Skip ahead to Day 730 ish. Now you’ve got a toddler, and this toddler is so effing cute that you’re holding renaming them “Pixar.” We’re talking about chipmunk cheeks, 20 perfect square teeth that aren’t crowded or rotted in any way, a big fat Buddha belly accentuated by a onesie that this child has no reproach in wearing, turkey drum extremities, and a Frankenstein gait that merely induces them more squeezable. I merely LOVE TODDLERS SO MUCH. Mothers, I want to hug your squishy toddlers.

Also, I’m your problem.

Your job as a mother is to teach young children that that they own their adorable squishy bodies, and that grandma, aunts, uncles, fun cute adult friends who seem to pose zero harm( like me !) aren’t deserving of their hugs just because they’re big and nice and want the hugs.

Let’s set it this route: When you’re a toddler, every other human is a Mountain. Not inevitably the Mountain who dedicated birth to the Mountain who devoted birth to you, merely a huge mass of someone who isn’t your mom or your father. For some children, that distinction is wiped away quickly, and hugs and kiss are as naturally forthcoming as the poop that eludes gravitation to land mid-back while their parents are trying to enjoy a night at Olive Garden. That’s why you, the mother, have to start giving your child alternatives about hugs and kisses as soon as they’re big enough to understand “yes” and “no.”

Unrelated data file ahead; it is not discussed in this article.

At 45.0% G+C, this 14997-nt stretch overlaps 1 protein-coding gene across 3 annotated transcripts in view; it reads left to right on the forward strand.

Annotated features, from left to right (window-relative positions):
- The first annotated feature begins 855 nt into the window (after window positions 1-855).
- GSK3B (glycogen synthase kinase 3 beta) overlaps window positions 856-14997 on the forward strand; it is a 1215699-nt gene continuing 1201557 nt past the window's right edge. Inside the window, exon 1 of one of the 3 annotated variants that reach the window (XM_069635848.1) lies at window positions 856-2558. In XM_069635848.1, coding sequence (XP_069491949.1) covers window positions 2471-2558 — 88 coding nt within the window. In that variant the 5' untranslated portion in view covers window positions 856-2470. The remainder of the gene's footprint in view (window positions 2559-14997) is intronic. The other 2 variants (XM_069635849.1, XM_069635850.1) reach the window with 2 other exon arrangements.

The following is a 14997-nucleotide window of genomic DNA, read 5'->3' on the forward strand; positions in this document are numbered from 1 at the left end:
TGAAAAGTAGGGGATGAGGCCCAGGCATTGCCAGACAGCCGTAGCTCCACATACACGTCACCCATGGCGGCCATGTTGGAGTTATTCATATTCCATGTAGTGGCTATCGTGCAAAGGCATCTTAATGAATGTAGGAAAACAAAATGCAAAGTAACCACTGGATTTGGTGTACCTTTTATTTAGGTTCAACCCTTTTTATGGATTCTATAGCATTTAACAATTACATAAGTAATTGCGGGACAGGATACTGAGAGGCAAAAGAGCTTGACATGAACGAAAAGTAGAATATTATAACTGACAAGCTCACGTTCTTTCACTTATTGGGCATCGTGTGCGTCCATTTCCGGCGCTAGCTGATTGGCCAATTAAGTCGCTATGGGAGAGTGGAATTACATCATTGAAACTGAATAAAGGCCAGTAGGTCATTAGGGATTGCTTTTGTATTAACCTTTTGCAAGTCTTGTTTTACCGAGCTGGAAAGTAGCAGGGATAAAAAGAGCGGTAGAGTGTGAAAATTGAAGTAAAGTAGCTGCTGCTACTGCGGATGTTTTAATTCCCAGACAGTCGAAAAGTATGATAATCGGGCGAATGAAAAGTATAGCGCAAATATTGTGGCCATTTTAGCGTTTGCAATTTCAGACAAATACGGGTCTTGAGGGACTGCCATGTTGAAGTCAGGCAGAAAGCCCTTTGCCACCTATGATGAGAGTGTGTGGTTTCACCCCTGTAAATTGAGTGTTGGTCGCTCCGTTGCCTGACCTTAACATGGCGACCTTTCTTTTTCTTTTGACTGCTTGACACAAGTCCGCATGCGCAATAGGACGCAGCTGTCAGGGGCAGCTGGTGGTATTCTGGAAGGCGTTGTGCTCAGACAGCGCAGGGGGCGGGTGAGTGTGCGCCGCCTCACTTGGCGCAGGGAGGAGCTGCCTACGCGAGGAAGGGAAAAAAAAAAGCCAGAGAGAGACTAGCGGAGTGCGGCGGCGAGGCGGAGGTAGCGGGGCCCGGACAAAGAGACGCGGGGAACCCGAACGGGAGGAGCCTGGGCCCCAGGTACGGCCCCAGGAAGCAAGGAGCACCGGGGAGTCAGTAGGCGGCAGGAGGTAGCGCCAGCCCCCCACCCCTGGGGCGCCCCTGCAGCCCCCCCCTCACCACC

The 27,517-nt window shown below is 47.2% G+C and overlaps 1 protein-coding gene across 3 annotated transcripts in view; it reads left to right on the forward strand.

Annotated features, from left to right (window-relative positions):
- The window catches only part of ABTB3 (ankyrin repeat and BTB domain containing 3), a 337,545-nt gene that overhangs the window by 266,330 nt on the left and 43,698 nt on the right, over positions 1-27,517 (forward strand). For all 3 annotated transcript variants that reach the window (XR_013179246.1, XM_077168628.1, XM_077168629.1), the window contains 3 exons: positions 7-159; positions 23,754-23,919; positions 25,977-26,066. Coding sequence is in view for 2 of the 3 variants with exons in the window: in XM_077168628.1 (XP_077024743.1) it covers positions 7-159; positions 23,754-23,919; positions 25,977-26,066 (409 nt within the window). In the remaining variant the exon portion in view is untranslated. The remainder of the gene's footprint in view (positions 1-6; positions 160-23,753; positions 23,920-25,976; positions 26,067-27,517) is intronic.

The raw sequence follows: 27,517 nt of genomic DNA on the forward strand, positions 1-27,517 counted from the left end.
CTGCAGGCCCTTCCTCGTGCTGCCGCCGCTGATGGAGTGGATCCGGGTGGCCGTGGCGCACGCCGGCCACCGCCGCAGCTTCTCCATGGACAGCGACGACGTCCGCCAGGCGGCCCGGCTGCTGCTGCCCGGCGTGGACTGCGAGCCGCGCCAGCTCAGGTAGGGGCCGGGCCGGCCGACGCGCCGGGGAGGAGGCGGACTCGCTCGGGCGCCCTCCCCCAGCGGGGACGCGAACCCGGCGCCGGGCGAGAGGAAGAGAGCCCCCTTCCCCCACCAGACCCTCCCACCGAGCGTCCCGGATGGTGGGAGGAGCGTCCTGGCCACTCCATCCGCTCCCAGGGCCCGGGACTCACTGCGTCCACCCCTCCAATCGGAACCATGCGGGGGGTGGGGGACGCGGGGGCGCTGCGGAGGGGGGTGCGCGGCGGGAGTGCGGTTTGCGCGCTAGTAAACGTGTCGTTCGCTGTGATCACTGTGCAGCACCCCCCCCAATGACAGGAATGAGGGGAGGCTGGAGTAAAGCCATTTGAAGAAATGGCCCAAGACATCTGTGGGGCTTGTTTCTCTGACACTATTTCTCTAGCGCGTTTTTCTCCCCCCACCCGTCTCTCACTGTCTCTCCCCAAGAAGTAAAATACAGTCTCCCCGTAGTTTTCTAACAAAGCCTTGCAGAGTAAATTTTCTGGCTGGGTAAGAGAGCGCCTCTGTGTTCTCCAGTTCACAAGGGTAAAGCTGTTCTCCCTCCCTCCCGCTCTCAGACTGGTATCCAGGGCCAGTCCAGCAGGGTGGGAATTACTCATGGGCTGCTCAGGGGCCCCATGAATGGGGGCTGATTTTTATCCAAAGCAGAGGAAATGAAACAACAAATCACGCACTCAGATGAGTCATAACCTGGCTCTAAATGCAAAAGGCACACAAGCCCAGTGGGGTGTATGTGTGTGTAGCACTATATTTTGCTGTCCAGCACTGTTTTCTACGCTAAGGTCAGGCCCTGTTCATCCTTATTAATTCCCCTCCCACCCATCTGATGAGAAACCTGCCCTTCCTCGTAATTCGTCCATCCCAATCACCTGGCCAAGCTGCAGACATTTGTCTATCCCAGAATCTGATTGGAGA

Here’s a dramatic reenactment of a conversation that’s happening somewhere in the world at this very second πŸ˜› TAGEND

Mom : Give Grandma a hug.

Child : * Frozen, suspicious and belligerent *

Grandma : Awww, can I have a hug? I flew across the country to see you! * Holds flabby arms out *

Mom : Give Grandma a hug or you can go to your room until you’re ready to be nice.

Grandma : No, it’s OK. * Mimes wiping away fake tears for dramatic influence *

Child : * Dedicates robot hug *

When I was a little child, the results of disillusioning an adult by not devoting them physical affection could have ended with a guilt trip, an earlier bedtime, or worst-case scenario, a spanking. When my parents were kids, I’m guessing they were sent to the coal mines if they let down their older relatives in the hug department.

The point is that we’ve trained children expressed the belief that when it comes to something innocent like hugs or tickling( when the whole level is how much the kid doesn’t want it ), an adult’s moods are more important than a child’s personal space . If you want your kids to say “no” with authority and confidence in the backseat of a driverless vehicle ten years from now, they have to get practise saying no in general. More importantly, they have to know that hurting Grandma or Miss Kristi’s( that’s what kids call me sometimes) moods is much less important than listening to their own gut.